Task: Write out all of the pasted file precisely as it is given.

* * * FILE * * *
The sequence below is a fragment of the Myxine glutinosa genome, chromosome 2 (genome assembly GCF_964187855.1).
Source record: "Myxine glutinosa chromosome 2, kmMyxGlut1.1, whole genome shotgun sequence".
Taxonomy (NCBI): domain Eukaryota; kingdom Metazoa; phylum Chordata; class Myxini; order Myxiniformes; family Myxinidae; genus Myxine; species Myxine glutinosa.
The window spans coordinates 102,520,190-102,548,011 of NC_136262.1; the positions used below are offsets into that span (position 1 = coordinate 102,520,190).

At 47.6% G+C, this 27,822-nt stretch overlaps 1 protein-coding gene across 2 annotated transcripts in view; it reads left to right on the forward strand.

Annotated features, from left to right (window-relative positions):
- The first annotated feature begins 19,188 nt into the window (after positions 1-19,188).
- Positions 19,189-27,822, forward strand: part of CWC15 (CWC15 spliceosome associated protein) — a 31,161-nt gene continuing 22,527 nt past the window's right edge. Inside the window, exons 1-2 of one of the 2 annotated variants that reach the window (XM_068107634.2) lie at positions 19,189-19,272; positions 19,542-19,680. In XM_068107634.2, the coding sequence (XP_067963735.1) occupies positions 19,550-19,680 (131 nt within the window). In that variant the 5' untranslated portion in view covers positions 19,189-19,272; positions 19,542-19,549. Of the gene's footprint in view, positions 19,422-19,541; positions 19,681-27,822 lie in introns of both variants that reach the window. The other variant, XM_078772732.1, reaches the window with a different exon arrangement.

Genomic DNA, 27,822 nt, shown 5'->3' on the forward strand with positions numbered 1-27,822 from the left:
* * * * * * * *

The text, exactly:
The sequence below is a fragment of the Myxine glutinosa genome, chromosome 2 (genome assembly GCF_964187855.1).
Source record: "Myxine glutinosa chromosome 2, kmMyxGlut1.1, whole genome shotgun sequence".
Taxonomy (NCBI): domain Eukaryota; kingdom Metazoa; phylum Chordata; class Myxini; order Myxiniformes; family Myxinidae; genus Myxine; species Myxine glutinosa.
The window spans coordinates 102,520,190-102,548,011 of NC_136262.1; the positions used below are offsets into that span (position 1 = coordinate 102,520,190).

At 47.6% G+C, this 27,822-nt stretch overlaps 1 protein-coding gene across 2 annotated transcripts in view; it reads left to right on the forward strand.

Annotated features, from left to right (window-relative positions):
- The first annotated feature begins 19,188 nt into the window (after positions 1-19,188).
- Positions 19,189-27,822, forward strand: part of CWC15 (CWC15 spliceosome associated protein) — a 31,161-nt gene continuing 22,527 nt past the window's right edge. Inside the window, exons 1-2 of one of the 2 annotated variants that reach the window (XM_068107634.2) lie at positions 19,189-19,272; positions 19,542-19,680. In XM_068107634.2, the coding sequence (XP_067963735.1) occupies positions 19,550-19,680 (131 nt within the window). In that variant the 5' untranslated portion in view covers positions 19,189-19,272; positions 19,542-19,549. Of the gene's footprint in view, positions 19,422-19,541; positions 19,681-27,822 lie in introns of both variants that reach the window. The other variant, XM_078772732.1, reaches the window with a different exon arrangement.

Genomic DNA, 27,822 nt, shown 5'->3' on the forward strand with positions numbered 1-27,822 from the left: